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2013 Bullitt Environmental Fellowship Winner: Amber Heckelman

The 2013 Bullitt Environmental Fellowship winner Amber Heckelman is a Ph.D. student at the University of British Columbia studying Integrated Studies in Land & Food Systems. Her interests are focused on the Philippine peasant experience, food security, sovereignty and sustainability.

Amber HeckelmanIn 2013, Amber Heckelman became Ph.D. student at the University of British Columbia and set out to cultivate a deeper understanding of the Philippine peasant experience. She was especially drawn to working with peasants because they are extremely marginalized in the Philippines, yet they are a major source of food security, as well as engage in highly sustainable agroecological practices. In spite of this, millions of peasants have no formal claims to land, no government support, and are merely squatters in their own country. So for her master’s thesis in Anthropology, Amber interrogated the Philippine agrarian sector and identified key actors and policies that contribute to the problems and challenges being experienced by Philippine peasants. But she quickly realized she lacked the tools and resources to effectively help the peasant community that was the center of her research. So for her master’s project in Environmental Science, Amber specifically partnered with the Paloma Institute, a not-for-profit that provides direct support to peasant communities in Haiti, to learn how to actively and effectively serve peasant farmers. She was tasked with: evaluating socio-cultural, economic, political, and environmental factors affecting agricultural projects; as well as, assessing the potential for land use models to serve as educational tools.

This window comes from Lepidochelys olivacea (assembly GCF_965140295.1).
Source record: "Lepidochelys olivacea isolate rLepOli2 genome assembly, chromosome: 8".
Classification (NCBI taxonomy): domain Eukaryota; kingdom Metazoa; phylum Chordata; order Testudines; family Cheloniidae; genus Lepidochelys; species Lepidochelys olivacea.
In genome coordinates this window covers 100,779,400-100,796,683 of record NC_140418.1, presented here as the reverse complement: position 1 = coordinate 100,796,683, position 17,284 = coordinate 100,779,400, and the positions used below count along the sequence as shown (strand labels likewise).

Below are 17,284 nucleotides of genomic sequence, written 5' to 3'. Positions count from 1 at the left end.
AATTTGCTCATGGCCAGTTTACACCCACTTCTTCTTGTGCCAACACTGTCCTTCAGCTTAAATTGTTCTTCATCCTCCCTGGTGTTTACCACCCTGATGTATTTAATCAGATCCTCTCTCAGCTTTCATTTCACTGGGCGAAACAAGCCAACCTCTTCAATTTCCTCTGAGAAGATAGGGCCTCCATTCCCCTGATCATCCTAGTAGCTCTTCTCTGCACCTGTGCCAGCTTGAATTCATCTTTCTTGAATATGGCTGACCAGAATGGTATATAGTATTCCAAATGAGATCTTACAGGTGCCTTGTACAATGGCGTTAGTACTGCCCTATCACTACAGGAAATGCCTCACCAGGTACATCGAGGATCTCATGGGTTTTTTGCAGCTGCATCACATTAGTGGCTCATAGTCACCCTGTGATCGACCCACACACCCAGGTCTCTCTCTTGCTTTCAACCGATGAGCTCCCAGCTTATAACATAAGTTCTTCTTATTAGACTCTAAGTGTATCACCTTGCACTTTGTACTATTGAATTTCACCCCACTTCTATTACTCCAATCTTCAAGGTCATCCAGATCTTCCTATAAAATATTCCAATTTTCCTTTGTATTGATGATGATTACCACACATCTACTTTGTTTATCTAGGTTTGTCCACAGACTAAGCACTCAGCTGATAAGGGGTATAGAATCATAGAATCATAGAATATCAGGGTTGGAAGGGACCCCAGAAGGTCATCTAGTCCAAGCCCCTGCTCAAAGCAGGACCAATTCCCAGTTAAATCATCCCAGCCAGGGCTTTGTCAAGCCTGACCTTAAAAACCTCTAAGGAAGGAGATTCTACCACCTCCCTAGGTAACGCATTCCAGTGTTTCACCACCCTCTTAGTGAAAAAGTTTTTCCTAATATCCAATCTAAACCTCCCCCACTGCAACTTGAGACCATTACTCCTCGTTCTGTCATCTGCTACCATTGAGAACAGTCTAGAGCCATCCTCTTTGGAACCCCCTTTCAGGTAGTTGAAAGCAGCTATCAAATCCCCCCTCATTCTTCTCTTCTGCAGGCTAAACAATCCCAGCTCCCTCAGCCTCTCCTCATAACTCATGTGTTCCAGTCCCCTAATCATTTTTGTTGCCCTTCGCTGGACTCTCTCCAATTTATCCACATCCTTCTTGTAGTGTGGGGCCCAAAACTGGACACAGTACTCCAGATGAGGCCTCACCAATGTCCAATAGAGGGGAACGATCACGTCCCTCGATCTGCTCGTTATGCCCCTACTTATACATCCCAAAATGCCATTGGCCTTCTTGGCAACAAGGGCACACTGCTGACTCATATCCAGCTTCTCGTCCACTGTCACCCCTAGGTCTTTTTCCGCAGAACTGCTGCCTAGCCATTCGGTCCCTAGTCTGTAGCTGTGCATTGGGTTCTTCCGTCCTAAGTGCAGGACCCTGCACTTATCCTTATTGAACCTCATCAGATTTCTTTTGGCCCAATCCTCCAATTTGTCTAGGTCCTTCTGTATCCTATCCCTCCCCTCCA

Today, Amber is a Ph.D. student in Integrated Studies in Land & Food Systems and her interest in Philippine peasants has become refined, or rather intertwined with her commitment to address food security, sovereignty, and sustainability. As global food insecurity intensifies due to ecological degradation, so does political instability often resulting in wars, diaspora, and the dissolution of economies. Amber’s research aims to participate in the effort to mitigate this vicious cycle and restore food security and sovereignty by exploring and documenting the affects of MASIPAG agroecological practices. Magsasaka at Siyentipiko para sa Pag-unlad ng Agrikultura (MASIPAG) is a cooperative of peasant farmers that work with both scientists and NGOs to (re)implement traditional and sustainable farming methods. Preliminary research has shown that MASIPAG farms: (1) are more resilient to both pests and extreme weather conditions than conventional farms; (2) increase and preserve soil quality; and (3) produce more variety and higher yielding crops. Further research needs to be conducted to measure the degree in which MASIPAG farms are resilient to climate change and contributing to food security. The MASIPAG network is a nationwide grassroots organization that is very complex, encompassing672 people’s organizations, 35,000 farming families, 60 NGOs, and 15 scientists from various universities. An actor and social network analyses of MASIPAG, specifically how knowledge is generated and disseminated, can provide valuable insights that can be shared around the world to inform other such farmer networks moving towards the (re)adoption of agroecological practices. This caliber of transdisciplinary research is cutting edge and complements a recent report produced by the World Economic Forum which stressed the importance of “collaborative action” with smallholders to improve food security, economic opportunity and environmental sustainability. Amber’s research contributes to the growing efforts being made around the world to consult with peasant farmers as a means for mitigating hunger, poverty, and ecological degradation, as well as strengthening resilience to climate change. Amber grew up in a community afflicted with gangs, drugs, and violence; and in an environment that reared generations of children who grew increasingly aggressive, defensive, and misguided. For Amber’s single immigrant mother and older brother, there were no resources, assistance, or structural support available, making life difficult and often lonely. But these vicissitudes have nurtured Amber’s humility and have given her the capacity to contextualize the experiences of other marginalized communities. Moreover, they have given her the drive to make a difference. For the last decade, Amber has served the communities she’s lived in, from mentoring at-risk youth near her hometown in San Diego, CA; to completing 3 years of service as an Americorps volunteer; to conducting a workshop for the Philippine American Student Association at WSU, covering profound challenges facing Philippine peasants; to developing a food justice workshop for “low status” and underserved youth in Vancouver, WA. Amber will continue to engage in community service projects as a means for ensuring that families, like her own, have an alternative experience. One in which isolation is replaced with relationships, segregation is replaced with community, and aggression is replaced with compassion.

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